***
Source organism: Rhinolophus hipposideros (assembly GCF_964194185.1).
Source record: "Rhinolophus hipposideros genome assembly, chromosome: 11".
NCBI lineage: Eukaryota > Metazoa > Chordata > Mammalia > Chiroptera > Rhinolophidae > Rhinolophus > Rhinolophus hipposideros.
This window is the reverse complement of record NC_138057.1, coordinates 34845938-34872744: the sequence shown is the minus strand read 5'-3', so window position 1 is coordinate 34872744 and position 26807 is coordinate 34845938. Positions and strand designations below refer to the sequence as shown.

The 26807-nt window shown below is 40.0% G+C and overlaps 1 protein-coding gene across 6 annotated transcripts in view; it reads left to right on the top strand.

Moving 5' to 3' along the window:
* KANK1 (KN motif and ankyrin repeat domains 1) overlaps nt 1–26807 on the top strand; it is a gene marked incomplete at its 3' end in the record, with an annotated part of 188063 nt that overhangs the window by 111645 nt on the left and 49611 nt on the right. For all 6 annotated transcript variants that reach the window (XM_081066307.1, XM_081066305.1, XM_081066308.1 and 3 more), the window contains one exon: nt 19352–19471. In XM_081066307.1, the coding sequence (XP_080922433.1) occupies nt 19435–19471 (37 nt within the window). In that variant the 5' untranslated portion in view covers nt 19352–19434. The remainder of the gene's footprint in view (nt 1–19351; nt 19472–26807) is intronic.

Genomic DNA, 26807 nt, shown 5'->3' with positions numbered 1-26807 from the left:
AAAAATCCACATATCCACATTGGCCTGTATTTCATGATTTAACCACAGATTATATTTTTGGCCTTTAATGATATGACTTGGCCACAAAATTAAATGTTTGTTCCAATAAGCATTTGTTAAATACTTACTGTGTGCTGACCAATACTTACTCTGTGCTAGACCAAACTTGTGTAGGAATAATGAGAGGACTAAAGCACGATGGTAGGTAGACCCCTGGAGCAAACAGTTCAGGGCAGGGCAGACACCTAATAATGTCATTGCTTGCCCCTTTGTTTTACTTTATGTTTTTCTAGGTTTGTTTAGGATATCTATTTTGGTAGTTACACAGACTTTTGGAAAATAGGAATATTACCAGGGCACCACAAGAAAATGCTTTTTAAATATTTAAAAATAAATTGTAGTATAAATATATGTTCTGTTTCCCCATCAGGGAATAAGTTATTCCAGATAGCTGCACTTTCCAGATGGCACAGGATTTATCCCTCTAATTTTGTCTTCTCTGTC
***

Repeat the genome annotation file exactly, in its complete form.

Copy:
Source organism: Rhinolophus hipposideros (assembly GCF_964194185.1).
Source record: "Rhinolophus hipposideros genome assembly, chromosome: 11".
NCBI lineage: Eukaryota > Metazoa > Chordata > Mammalia > Chiroptera > Rhinolophidae > Rhinolophus > Rhinolophus hipposideros.
This window is the reverse complement of record NC_138057.1, coordinates 34845938-34872744: the sequence shown is the minus strand read 5'-3', so window position 1 is coordinate 34872744 and position 26807 is coordinate 34845938. Positions and strand designations below refer to the sequence as shown.

The 26807-nt window shown below is 40.0% G+C and overlaps 1 protein-coding gene across 6 annotated transcripts in view; it reads left to right on the top strand.

Moving 5' to 3' along the window:
* KANK1 (KN motif and ankyrin repeat domains 1) overlaps nt 1–26807 on the top strand; it is a gene marked incomplete at its 3' end in the record, with an annotated part of 188063 nt that overhangs the window by 111645 nt on the left and 49611 nt on the right. For all 6 annotated transcript variants that reach the window (XM_081066307.1, XM_081066305.1, XM_081066308.1 and 3 more), the window contains one exon: nt 19352–19471. In XM_081066307.1, the coding sequence (XP_080922433.1) occupies nt 19435–19471 (37 nt within the window). In that variant the 5' untranslated portion in view covers nt 19352–19434. The remainder of the gene's footprint in view (nt 1–19351; nt 19472–26807) is intronic.

Genomic DNA, 26807 nt, shown 5'->3' with positions numbered 1-26807 from the left:
AAAAATCCACATATCCACATTGGCCTGTATTTCATGATTTAACCACAGATTATATTTTTGGCCTTTAATGATATGACTTGGCCACAAAATTAAATGTTTGTTCCAATAAGCATTTGTTAAATACTTACTGTGTGCTGACCAATACTTACTCTGTGCTAGACCAAACTTGTGTAGGAATAATGAGAGGACTAAAGCACGATGGTAGGTAGACCCCTGGAGCAAACAGTTCAGGGCAGGGCAGACACCTAATAATGTCATTGCTTGCCCCTTTGTTTTACTTTATGTTTTTCTAGGTTTGTTTAGGATATCTATTTTGGTAGTTACACAGACTTTTGGAAAATAGGAATATTACCAGGGCACCACAAGAAAATGCTTTTTAAATATTTAAAAATAAATTGTAGTATAAATATATGTTCTGTTTCCCCATCAGGGAATAAGTTATTCCAGATAGCTGCACTTTCCAGATGGCACAGGATTTATCCCTCTAATTTTGTCTTCTCTGTC